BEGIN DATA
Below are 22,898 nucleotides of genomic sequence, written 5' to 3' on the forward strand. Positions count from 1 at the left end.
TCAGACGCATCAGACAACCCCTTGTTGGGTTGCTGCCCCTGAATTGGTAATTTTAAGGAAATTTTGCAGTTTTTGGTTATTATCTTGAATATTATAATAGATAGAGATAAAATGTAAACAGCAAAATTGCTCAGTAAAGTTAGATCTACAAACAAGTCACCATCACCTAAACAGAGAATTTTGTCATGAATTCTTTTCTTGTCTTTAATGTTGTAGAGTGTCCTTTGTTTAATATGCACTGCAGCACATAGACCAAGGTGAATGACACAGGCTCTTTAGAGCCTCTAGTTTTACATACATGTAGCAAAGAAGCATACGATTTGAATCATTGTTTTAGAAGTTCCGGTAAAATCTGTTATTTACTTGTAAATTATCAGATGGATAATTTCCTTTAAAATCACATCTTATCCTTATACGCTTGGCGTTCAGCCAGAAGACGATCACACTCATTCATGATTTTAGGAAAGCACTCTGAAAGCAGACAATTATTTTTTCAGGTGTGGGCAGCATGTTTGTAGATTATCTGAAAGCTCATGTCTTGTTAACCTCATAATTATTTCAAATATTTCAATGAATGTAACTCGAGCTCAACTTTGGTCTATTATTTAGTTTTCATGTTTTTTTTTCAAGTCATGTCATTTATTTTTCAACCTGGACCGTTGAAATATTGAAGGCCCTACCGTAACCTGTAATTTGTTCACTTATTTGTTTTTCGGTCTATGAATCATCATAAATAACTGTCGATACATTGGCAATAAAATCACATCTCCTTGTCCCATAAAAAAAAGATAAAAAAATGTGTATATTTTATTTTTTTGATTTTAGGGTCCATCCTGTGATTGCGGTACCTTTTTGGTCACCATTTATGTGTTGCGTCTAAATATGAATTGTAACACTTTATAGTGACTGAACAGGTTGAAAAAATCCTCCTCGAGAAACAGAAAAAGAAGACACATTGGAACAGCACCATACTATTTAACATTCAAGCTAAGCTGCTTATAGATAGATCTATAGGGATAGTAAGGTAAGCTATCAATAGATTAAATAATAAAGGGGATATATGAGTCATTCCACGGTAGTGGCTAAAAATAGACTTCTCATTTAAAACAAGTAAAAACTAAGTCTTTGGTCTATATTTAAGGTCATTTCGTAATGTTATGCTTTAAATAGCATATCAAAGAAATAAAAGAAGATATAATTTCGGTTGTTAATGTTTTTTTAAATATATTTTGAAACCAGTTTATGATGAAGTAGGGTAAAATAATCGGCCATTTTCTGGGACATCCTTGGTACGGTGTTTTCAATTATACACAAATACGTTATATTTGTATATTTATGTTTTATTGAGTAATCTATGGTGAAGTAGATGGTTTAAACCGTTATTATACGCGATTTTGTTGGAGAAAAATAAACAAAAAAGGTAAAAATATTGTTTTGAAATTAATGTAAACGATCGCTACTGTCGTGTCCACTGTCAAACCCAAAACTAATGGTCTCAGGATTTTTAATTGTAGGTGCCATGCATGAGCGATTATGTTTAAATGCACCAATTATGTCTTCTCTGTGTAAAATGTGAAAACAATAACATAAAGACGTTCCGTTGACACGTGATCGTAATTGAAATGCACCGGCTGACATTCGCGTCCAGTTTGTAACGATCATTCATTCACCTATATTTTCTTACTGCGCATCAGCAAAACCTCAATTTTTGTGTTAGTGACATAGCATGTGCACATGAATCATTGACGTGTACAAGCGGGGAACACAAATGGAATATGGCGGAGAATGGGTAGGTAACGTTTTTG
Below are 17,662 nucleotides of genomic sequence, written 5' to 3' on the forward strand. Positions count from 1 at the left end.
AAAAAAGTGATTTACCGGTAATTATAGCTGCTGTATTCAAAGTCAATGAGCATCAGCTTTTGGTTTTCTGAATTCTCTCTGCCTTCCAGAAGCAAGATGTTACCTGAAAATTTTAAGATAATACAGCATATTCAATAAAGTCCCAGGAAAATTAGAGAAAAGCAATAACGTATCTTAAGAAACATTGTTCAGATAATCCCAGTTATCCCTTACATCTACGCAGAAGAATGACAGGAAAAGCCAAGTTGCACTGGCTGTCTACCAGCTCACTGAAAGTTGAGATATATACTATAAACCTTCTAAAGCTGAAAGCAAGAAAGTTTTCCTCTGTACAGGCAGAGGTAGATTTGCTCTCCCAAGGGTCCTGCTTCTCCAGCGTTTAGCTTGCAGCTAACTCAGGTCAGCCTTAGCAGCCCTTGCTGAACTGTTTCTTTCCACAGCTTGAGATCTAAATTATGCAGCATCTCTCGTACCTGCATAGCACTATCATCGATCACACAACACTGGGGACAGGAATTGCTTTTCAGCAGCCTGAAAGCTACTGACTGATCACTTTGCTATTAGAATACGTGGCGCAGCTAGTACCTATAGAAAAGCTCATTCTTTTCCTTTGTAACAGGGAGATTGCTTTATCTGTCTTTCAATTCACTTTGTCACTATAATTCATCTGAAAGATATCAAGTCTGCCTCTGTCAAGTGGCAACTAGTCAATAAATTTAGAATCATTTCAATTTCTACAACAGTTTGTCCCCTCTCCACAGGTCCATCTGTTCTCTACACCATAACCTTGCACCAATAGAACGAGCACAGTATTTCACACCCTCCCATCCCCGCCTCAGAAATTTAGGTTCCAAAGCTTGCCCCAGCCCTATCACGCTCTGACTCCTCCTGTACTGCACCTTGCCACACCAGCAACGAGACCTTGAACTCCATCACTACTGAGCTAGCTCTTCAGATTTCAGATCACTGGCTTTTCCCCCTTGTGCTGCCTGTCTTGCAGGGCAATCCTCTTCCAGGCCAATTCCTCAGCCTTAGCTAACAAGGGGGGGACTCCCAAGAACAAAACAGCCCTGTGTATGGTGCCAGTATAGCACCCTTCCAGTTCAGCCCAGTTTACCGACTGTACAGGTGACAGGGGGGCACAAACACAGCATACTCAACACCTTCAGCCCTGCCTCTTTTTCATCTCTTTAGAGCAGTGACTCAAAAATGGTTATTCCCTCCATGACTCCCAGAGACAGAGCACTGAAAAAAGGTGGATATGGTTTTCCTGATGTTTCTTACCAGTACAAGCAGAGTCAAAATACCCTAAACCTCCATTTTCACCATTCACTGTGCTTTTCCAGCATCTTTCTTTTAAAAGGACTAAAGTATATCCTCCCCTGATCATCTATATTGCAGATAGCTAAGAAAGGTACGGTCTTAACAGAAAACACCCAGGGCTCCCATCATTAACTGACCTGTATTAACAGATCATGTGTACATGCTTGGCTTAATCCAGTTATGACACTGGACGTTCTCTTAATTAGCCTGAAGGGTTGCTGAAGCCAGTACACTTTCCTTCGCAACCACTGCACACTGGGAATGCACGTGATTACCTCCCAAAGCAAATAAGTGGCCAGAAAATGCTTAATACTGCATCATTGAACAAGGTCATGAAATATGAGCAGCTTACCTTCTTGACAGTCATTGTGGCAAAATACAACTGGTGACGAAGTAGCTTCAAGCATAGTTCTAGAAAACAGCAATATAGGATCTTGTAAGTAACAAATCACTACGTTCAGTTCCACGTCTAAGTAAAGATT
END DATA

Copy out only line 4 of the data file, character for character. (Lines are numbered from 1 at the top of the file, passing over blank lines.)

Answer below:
AAAAAAGTGATTTACCGGTAATTATAGCTGCTGTATTCAAAGTCAATGAGCATCAGCTTTTGGTTTTCTGAATTCTCTCTGCCTTCCAGAAGCAAGATGTTACCTGAAAATTTTAAGATAATACAGCATATTCAATAAAGTCCCAGGAAAATTAGAGAAAAGCAATAACGTATCTTAAGAAACATTGTTCAGATAATCCCAGTTATCCCTTACATCTACGCAGAAGAATGACAGGAAAAGCCAAGTTGCACTGGCTGTCTACCAGCTCACTGAAAGTTGAGATATATACTATAAACCTTCTAAAGCTGAAAGCAAGAAAGTTTTCCTCTGTACAGGCAGAGGTAGATTTGCTCTCCCAAGGGTCCTGCTTCTCCAGCGTTTAGCTTGCAGCTAACTCAGGTCAGCCTTAGCAGCCCTTGCTGAACTGTTTCTTTCCACAGCTTGAGATCTAAATTATGCAGCATCTCTCGTACCTGCATAGCACTATCATCGATCACACAACACTGGGGACAGGAATTGCTTTTCAGCAGCCTGAAAGCTACTGACTGATCACTTTGCTATTAGAATACGTGGCGCAGCTAGTACCTATAGAAAAGCTCATTCTTTTCCTTTGTAACAGGGAGATTGCTTTATCTGTCTTTCAATTCACTTTGTCACTATAATTCATCTGAAAGATATCAAGTCTGCCTCTGTCAAGTGGCAACTAGTCAATAAATTTAGAATCATTTCAATTTCTACAACAGTTTGTCCCCTCTCCACAGGTCCATCTGTTCTCTACACCATAACCTTGCACCAATAGAACGAGCACAGTATTTCACACCCTCCCATCCCCGCCTCAGAAATTTAGGTTCCAAAGCTTGCCCCAGCCCTATCACGCTCTGACTCCTCCTGTACTGCACCTTGCCACACCAGCAACGAGACCTTGAACTCCATCACTACTGAGCTAGCTCTTCAGATTTCAGATCACTGGCTTTTCCCCCTTGTGCTGCCTGTCTTGCAGGGCAATCCTCTTCCAGGCCAATTCCTCAGCCTTAGCTAACAAGGGGGGGACTCCCAAGAACAAAACAGCCCTGTGTATGGTGCCAGTATAGCACCCTTCCAGTTCAGCCCAGTTTACCGACTGTACAGGTGACAGGGGGGCACAAACACAGCATACTCAACACCTTCAGCCCTGCCTCTTTTTCATCTCTTTAGAGCAGTGACTCAAAAATGGTTATTCCCTCCATGACTCCCAGAGACAGAGCACTGAAAAAAGGTGGATATGGTTTTCCTGATGTTTCTTACCAGTACAAGCAGAGTCAAAATACCCTAAACCTCCATTTTCACCATTCACTGTGCTTTTCCAGCATCTTTCTTTTAAAAGGACTAAAGTATATCCTCCCCTGATCATCTATATTGCAGATAGCTAAGAAAGGTACGGTCTTAACAGAAAACACCCAGGGCTCCCATCATTAACTGACCTGTATTAACAGATCATGTGTACATGCTTGGCTTAATCCAGTTATGACACTGGACGTTCTCTTAATTAGCCTGAAGGGTTGCTGAAGCCAGTACACTTTCCTTCGCAACCACTGCACACTGGGAATGCACGTGATTACCTCCCAAAGCAAATAAGTGGCCAGAAAATGCTTAATACTGCATCATTGAACAAGGTCATGAAATATGAGCAGCTTACCTTCTTGACAGTCATTGTGGCAAAATACAACTGGTGACGAAGTAGCTTCAAGCATAGTTCTAGAAAACAGCAATATAGGATCTTGTAAGTAACAAATCACTACGTTCAGTTCCACGTCTAAGTAAAGATT